This session is presented by moderator Dr. Tia Andrighetti and FNU faculty co-presenters.
Creating a Culture of Innovative Quality Improvement – Tools for Practicing CNMs to Implement at Your Birth Setting
Births can be unpredictable and midwives need to be prepared for events that may not happen often, but that can have deleterious effects on our clients. In order to keep these skills honed, we need to practice reacting in the moment to complications. This can be done with simulations. The Joint Commission also requires that birth settings simulate these events with their staff. Come join Frontier Nursing University for some information about the use of simulation as a quality improvement technique. We will share a birth complications simulation with you and you will spend some time working with peers to tailor this to your birth setting leaving the session with a take home simulation you can implement.
Tia Andrighetti, DNP, APRN, CNM, CHSE-A, CNE
Tia Andrighetti is an associate professor at Frontier Nursing University. Her areas of interest include application of knowledge using a variety of teaching modalities. Much of Dr. Andrighetti’s career has been spent in writing, implementing and evaluating the use of high fidelity simulation in the education of midwifery students. Her current research involves the area of Deliberate Practice during those simulations.
Tanya Belcheff, DNP, CNM
Tanya Belcheff holds a degree from the University of New Mexico and has been in practice for 19 years. She is a member of ACNM and AABC. In 2016 she began to work as Regional Clinical Faculty at Frontier Nursing University. She has worked in birth centers and teaching hospitals as a full-scope midwife. She also has experience in administration and providing group care and physiologic birth in the birth center setting. Dr. Belcheff’s work with Frontier Nursing University has centered around innovative ways to integrate didactic learning into the clinical experience through simulation. She is passionate about elevating the status of families by decreasing health disparities providing innovative, inclusive, quality, client-centered care.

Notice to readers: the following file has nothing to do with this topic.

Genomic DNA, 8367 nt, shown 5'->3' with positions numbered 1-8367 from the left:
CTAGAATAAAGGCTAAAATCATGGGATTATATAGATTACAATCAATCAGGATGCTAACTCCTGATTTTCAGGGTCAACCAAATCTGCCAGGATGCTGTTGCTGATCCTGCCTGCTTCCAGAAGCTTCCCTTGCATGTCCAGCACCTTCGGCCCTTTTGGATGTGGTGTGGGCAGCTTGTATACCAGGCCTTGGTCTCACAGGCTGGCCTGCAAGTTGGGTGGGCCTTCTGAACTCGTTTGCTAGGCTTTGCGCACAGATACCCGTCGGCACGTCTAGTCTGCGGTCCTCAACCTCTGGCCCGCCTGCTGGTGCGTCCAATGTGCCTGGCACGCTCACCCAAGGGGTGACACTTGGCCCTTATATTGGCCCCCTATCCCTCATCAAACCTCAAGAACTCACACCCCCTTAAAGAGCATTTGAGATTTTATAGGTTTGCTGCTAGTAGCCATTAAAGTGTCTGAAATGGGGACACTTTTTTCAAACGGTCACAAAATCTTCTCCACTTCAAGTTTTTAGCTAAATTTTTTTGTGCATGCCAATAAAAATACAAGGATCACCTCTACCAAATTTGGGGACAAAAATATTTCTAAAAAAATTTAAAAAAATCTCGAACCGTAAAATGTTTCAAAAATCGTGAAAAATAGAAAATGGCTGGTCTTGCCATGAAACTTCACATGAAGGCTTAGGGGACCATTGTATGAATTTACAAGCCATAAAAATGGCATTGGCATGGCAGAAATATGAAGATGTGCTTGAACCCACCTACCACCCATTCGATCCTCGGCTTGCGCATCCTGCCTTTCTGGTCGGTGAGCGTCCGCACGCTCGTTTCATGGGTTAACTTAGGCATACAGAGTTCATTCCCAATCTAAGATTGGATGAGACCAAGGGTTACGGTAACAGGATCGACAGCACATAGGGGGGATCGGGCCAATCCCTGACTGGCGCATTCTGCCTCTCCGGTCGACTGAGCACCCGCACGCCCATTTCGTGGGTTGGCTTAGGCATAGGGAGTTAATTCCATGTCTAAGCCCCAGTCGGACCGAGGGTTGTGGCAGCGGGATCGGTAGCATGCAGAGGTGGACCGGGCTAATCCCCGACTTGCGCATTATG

Donna Barisich, CNM, MS, FACNM
After a long nursing career in obstetrics and women’s health, Donna Barisich graduated in 1997 from the University of Michigan with a Master of Science degree and Midwifery certificate. She practiced full-scope midwifery in 4 states over the course of her 20 year midwifery career before retiring from clinical practice in December 2017. Donna is currently Clinical Course Faculty in the CNEP and Women’s Health programs at Frontier Nursing University where she is educating the next generation of nurse-midwives and women’s health nurse practitioners.
Lisa Huckaby, DNP, CNM, CNE
Lisa Huckaby is an Assistant Professor in the labor and birth course for midwifery and clinical faculty for Georgia students at Frontier Nursing University. As an FNU 1997 graduate, Dr. Huckaby has over 25 years of clinical midwifery experience in her local community and six years with FNU, teaching future nurse-midwives. She received her Doctorate of Nursing Practice degree at Augusta University in 2014 and holds special interests in labor and birth progress, fetal monitoring, and clinical support of the midwife and women’s health student.